NJDEP would be required to deny permits for new facilities that would pose a significant health threat to overburdened communities. Essentially, the state would have more power to prevent new facilities from springing up in places that already have too many pollutants.

The department has until the end of the year to fully implement rules and regulations regarding the new law. Residents have until Sept. 4 to provide public comment.

“We need to end the practice of locating businesses on top of other polluting businesses. And the environmental justice law is the tool for policymakers and regulatory agencies to do just that,” said Ed Potosnak, executive director of the New Jersey League of Conservation Voters.

“There are a lot of proposals that come forward and [companies] try to place them, in places where they think the community wouldn’t be able to have the political power, voice, the financial ability, through lawyers and other means of communication, to stop it in its tracks,” Potosnak said.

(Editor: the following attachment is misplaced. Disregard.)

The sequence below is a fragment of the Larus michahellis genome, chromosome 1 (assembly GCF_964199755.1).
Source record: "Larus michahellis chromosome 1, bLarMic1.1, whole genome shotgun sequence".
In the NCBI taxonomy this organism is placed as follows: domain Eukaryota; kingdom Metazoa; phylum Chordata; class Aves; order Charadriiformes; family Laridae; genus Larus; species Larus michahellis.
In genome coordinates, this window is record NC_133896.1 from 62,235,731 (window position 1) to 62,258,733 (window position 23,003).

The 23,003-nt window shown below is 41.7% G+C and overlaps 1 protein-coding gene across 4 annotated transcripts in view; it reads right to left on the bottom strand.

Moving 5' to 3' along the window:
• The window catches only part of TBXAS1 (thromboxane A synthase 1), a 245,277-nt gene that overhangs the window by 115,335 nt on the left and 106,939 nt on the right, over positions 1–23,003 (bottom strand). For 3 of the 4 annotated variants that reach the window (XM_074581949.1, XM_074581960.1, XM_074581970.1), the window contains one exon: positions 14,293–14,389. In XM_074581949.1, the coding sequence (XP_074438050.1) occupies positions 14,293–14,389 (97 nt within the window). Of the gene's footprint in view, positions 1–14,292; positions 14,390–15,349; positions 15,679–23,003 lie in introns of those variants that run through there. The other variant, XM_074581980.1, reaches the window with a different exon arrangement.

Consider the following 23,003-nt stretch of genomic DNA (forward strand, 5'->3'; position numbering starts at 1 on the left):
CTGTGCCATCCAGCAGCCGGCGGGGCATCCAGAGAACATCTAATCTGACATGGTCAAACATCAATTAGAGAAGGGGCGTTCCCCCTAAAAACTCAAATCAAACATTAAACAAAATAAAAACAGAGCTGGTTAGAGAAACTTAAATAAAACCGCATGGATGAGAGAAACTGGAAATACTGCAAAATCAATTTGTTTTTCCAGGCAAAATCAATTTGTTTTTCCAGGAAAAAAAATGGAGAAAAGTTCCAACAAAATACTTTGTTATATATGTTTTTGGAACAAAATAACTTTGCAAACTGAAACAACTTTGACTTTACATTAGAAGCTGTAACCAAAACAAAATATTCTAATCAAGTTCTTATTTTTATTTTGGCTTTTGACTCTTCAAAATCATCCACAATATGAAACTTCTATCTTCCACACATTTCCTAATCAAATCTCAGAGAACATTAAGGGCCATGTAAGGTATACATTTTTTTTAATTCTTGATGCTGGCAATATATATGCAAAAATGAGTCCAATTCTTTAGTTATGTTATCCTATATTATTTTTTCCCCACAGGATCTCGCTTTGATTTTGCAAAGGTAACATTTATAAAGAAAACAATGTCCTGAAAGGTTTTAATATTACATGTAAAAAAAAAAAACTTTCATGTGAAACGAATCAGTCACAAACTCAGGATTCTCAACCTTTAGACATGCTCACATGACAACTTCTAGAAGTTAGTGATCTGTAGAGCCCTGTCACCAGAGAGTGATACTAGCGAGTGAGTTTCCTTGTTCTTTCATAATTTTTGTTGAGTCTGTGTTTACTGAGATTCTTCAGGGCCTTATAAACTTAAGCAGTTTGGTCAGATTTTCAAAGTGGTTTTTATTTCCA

He said the New Jersey League of Conservation Voters — which claims to hold government officials accountable on climate and environmental issues — advocated for the environmental justice law, and has actively participated in public discourse on proposed environmental justice regulations.

“People of color and low-income families are disproportionately more negatively impacted, because of industrialization, because of racist laws, some of which are environmental policies that organizations like ourselves in the past have supported,” Potosnak said. “So we’re working very aggressively to turn back the hands of time to right those injustices.”